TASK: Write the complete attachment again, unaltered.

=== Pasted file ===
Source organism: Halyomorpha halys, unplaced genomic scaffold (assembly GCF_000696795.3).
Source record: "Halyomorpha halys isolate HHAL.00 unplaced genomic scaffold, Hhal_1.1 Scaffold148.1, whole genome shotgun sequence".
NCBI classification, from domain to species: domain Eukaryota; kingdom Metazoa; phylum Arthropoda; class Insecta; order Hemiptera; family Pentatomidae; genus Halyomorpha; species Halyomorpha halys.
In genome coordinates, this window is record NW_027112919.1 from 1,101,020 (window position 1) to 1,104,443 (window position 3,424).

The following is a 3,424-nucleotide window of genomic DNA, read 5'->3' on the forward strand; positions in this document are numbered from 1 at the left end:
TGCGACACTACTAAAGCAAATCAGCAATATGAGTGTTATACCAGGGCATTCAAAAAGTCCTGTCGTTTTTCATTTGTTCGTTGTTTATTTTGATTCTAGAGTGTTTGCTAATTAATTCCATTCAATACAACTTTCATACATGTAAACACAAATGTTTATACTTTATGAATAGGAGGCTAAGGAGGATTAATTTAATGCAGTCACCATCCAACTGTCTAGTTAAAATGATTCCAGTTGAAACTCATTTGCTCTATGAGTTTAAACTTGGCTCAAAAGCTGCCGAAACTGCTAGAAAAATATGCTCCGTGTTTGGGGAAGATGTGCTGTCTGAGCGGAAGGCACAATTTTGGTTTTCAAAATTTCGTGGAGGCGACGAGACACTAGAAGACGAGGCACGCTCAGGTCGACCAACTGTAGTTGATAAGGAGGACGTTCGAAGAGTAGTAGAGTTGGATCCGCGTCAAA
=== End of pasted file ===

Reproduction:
Source organism: Halyomorpha halys, unplaced genomic scaffold (assembly GCF_000696795.3).
Source record: "Halyomorpha halys isolate HHAL.00 unplaced genomic scaffold, Hhal_1.1 Scaffold148.1, whole genome shotgun sequence".
NCBI classification, from domain to species: domain Eukaryota; kingdom Metazoa; phylum Arthropoda; class Insecta; order Hemiptera; family Pentatomidae; genus Halyomorpha; species Halyomorpha halys.
In genome coordinates, this window is record NW_027112919.1 from 1,101,020 (window position 1) to 1,104,443 (window position 3,424).

The following is a 3,424-nucleotide window of genomic DNA, read 5'->3' on the forward strand; positions in this document are numbered from 1 at the left end:
TGCGACACTACTAAAGCAAATCAGCAATATGAGTGTTATACCAGGGCATTCAAAAAGTCCTGTCGTTTTTCATTTGTTCGTTGTTTATTTTGATTCTAGAGTGTTTGCTAATTAATTCCATTCAATACAACTTTCATACATGTAAACACAAATGTTTATACTTTATGAATAGGAGGCTAAGGAGGATTAATTTAATGCAGTCACCATCCAACTGTCTAGTTAAAATGATTCCAGTTGAAACTCATTTGCTCTATGAGTTTAAACTTGGCTCAAAAGCTGCCGAAACTGCTAGAAAAATATGCTCCGTGTTTGGGGAAGATGTGCTGTCTGAGCGGAAGGCACAATTTTGGTTTTCAAAATTTCGTGGAGGCGACGAGACACTAGAAGACGAGGCACGCTCAGGTCGACCAACTGTAGTTGATAAGGAGGACGTTCGAAGAGTAGTAGAGTTGGATCCGCGTCAAA